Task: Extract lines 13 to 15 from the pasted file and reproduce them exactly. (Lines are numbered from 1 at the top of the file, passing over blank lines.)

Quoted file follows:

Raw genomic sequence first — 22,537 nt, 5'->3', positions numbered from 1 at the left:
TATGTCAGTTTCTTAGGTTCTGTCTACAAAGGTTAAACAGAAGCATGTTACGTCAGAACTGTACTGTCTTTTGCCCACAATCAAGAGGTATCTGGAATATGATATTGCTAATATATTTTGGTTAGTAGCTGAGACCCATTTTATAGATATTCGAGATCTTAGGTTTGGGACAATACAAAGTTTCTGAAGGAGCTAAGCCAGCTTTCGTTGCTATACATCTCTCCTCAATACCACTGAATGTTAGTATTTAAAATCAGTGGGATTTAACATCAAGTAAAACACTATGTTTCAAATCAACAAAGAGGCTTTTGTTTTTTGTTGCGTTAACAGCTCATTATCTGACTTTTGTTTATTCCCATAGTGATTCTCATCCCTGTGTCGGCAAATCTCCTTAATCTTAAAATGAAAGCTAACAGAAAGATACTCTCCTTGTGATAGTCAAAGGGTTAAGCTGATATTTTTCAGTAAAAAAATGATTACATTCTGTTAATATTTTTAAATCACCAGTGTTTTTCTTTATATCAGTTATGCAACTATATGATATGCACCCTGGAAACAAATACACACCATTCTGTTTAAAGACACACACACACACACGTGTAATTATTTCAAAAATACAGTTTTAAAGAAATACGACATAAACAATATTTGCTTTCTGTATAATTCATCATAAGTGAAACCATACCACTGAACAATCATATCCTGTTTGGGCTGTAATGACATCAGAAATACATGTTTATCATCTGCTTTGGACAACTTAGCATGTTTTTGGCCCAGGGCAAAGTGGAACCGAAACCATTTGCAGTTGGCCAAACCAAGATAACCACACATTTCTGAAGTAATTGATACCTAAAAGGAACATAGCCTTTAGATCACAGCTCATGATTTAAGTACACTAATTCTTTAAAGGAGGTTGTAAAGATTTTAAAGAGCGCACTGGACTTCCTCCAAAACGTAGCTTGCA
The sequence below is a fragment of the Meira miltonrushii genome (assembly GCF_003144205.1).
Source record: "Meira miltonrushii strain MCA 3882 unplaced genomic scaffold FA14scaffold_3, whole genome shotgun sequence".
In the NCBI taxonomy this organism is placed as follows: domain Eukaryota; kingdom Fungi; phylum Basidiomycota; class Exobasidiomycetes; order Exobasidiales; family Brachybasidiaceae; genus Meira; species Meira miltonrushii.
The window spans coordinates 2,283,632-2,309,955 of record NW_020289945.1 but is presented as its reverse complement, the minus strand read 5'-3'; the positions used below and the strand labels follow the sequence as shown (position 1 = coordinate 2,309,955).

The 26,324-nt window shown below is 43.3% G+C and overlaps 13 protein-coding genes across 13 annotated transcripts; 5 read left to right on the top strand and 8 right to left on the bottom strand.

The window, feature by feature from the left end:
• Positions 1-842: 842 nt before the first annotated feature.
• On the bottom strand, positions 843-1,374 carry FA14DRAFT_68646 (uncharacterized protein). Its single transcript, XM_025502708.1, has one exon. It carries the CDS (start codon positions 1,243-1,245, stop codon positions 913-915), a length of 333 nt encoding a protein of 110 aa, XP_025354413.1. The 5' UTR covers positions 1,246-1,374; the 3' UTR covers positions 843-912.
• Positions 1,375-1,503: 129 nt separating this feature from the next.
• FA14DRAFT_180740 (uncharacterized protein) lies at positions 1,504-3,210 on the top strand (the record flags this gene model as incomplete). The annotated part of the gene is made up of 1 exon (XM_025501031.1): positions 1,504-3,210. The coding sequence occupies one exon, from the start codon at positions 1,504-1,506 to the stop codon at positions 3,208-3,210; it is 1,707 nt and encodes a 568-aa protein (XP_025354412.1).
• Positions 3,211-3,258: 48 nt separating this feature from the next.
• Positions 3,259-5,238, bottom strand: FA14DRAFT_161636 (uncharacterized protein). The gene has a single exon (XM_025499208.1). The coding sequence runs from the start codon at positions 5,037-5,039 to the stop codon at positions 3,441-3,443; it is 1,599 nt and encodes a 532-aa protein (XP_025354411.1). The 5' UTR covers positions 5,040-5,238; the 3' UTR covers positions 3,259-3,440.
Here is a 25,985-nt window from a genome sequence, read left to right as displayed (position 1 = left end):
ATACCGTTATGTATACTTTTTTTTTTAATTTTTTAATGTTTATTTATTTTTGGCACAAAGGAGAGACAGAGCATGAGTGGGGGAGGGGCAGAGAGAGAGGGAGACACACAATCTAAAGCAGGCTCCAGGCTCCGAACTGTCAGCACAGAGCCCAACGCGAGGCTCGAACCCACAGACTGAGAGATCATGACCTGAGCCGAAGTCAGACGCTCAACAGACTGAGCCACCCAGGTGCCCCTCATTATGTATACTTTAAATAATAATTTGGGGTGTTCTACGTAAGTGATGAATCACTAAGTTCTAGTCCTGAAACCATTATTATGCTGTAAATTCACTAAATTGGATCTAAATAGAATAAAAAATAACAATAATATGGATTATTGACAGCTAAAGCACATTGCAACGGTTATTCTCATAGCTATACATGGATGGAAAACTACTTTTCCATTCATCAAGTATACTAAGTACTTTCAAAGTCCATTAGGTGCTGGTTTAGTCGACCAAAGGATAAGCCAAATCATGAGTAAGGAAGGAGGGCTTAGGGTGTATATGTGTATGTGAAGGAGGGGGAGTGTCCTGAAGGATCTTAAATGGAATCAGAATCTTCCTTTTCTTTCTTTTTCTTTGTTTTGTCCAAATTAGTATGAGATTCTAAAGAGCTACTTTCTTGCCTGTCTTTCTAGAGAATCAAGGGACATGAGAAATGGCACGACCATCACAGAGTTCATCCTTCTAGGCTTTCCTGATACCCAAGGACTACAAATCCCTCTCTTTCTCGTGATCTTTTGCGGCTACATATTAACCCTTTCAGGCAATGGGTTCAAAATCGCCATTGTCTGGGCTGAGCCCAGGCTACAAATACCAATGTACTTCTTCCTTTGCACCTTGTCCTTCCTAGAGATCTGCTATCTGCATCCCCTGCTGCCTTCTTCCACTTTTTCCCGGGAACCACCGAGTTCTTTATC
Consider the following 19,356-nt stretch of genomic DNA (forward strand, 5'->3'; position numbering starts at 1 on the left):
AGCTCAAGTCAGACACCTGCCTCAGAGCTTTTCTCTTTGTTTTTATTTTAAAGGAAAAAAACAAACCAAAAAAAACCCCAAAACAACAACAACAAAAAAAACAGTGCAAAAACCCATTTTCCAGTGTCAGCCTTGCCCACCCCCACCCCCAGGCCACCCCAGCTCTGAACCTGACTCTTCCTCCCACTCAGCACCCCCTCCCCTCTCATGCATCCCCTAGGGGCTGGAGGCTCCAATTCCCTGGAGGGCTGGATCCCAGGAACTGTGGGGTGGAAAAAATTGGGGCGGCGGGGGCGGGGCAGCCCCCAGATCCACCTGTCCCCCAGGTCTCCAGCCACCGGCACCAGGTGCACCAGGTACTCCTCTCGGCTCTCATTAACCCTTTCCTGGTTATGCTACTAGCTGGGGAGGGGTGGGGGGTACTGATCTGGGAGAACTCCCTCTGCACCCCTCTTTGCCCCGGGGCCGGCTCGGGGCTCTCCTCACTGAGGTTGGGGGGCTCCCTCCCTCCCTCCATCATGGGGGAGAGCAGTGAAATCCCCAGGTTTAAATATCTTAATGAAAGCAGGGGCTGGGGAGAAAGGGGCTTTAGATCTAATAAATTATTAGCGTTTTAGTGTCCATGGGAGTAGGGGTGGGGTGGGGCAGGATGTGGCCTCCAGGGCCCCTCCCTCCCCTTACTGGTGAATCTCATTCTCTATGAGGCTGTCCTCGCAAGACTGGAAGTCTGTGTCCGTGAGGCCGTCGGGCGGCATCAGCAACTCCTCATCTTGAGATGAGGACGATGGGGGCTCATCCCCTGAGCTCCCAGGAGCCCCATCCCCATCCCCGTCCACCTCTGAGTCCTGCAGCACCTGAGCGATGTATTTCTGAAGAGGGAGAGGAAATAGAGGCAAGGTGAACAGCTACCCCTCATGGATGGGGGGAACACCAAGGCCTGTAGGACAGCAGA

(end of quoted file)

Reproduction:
• Positions 3,211-3,258: 48 nt separating this feature from the next.
• Positions 3,259-5,238, bottom strand: FA14DRAFT_161636 (uncharacterized protein). The gene has a single exon (XM_025499208.1). The coding sequence runs from the start codon at positions 5,037-5,039 to the stop codon at positions 3,441-3,443; it is 1,599 nt and encodes a 532-aa protein (XP_025354411.1). The 5' UTR covers positions 5,040-5,238; the 3' UTR covers positions 3,259-3,440.
Here is a 25,985-nt window from a genome sequence, read left to right as displayed (position 1 = left end):